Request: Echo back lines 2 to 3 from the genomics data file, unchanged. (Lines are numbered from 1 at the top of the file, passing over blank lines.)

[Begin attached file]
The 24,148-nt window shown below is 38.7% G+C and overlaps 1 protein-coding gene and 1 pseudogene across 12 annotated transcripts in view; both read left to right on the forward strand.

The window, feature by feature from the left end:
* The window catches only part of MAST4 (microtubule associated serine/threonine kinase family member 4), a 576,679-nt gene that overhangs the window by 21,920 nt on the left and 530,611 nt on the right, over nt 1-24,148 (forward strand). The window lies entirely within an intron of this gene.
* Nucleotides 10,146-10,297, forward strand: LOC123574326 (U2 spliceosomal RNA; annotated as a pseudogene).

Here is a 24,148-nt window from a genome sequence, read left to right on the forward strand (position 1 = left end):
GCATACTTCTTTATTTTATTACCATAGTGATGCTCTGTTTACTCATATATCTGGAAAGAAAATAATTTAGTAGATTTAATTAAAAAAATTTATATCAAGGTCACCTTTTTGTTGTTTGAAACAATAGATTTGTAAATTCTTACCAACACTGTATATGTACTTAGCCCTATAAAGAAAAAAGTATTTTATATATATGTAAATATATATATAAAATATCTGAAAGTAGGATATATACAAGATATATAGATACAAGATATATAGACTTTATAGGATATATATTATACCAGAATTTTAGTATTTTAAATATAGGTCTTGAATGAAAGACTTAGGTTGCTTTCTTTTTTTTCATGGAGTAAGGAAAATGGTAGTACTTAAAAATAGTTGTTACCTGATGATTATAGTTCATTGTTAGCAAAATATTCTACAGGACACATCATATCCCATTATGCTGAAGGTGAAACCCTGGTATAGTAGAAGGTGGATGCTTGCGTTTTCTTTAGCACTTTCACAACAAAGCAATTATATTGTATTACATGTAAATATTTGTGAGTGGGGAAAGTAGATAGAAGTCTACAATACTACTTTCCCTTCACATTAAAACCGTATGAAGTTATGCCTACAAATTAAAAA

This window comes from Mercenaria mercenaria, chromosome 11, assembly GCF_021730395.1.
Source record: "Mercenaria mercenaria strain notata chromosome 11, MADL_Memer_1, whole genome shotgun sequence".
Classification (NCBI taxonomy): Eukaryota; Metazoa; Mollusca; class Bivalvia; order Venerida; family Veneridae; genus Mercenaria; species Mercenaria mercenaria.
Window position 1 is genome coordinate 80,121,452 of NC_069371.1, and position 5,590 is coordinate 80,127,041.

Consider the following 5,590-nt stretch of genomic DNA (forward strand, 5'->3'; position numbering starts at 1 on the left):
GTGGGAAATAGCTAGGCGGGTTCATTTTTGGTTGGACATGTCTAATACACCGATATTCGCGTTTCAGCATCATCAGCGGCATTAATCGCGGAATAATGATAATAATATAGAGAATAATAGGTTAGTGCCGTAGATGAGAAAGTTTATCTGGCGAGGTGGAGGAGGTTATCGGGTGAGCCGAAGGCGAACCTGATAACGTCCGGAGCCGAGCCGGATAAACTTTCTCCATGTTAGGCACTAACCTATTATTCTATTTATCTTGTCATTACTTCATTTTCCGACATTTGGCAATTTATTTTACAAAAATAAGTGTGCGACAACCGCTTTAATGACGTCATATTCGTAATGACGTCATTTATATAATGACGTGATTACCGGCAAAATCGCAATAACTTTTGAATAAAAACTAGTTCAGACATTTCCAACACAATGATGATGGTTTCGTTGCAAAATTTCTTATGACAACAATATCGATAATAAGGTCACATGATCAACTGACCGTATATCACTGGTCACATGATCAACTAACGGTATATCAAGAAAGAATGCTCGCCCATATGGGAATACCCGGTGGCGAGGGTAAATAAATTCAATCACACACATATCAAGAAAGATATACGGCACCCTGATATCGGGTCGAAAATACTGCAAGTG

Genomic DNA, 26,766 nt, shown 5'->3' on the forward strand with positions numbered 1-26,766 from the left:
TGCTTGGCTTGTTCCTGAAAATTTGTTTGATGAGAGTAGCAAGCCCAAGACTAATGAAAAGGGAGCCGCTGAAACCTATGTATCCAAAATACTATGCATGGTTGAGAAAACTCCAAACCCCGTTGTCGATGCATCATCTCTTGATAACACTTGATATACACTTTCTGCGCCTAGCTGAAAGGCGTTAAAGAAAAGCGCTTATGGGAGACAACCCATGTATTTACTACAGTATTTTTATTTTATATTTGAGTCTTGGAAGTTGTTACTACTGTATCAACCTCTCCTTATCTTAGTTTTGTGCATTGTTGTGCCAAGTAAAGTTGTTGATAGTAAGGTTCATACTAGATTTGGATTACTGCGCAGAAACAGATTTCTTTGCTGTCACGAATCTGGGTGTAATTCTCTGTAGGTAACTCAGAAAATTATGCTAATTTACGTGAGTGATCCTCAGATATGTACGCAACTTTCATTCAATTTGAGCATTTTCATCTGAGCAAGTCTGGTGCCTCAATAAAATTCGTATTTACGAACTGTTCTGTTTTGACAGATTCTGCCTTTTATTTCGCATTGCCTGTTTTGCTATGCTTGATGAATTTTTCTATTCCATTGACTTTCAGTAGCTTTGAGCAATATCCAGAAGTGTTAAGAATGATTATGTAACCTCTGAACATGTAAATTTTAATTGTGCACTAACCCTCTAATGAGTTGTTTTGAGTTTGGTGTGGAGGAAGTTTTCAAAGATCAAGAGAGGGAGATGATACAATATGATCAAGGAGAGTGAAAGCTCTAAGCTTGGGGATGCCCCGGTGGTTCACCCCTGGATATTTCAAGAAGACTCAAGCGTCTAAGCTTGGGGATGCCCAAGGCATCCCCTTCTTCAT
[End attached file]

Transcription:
The window, feature by feature from the left end:
* The window catches only part of MAST4 (microtubule associated serine/threonine kinase family member 4), a 576,679-nt gene that overhangs the window by 21,920 nt on the left and 530,611 nt on the right, over nt 1-24,148 (forward strand). The window lies entirely within an intron of this gene.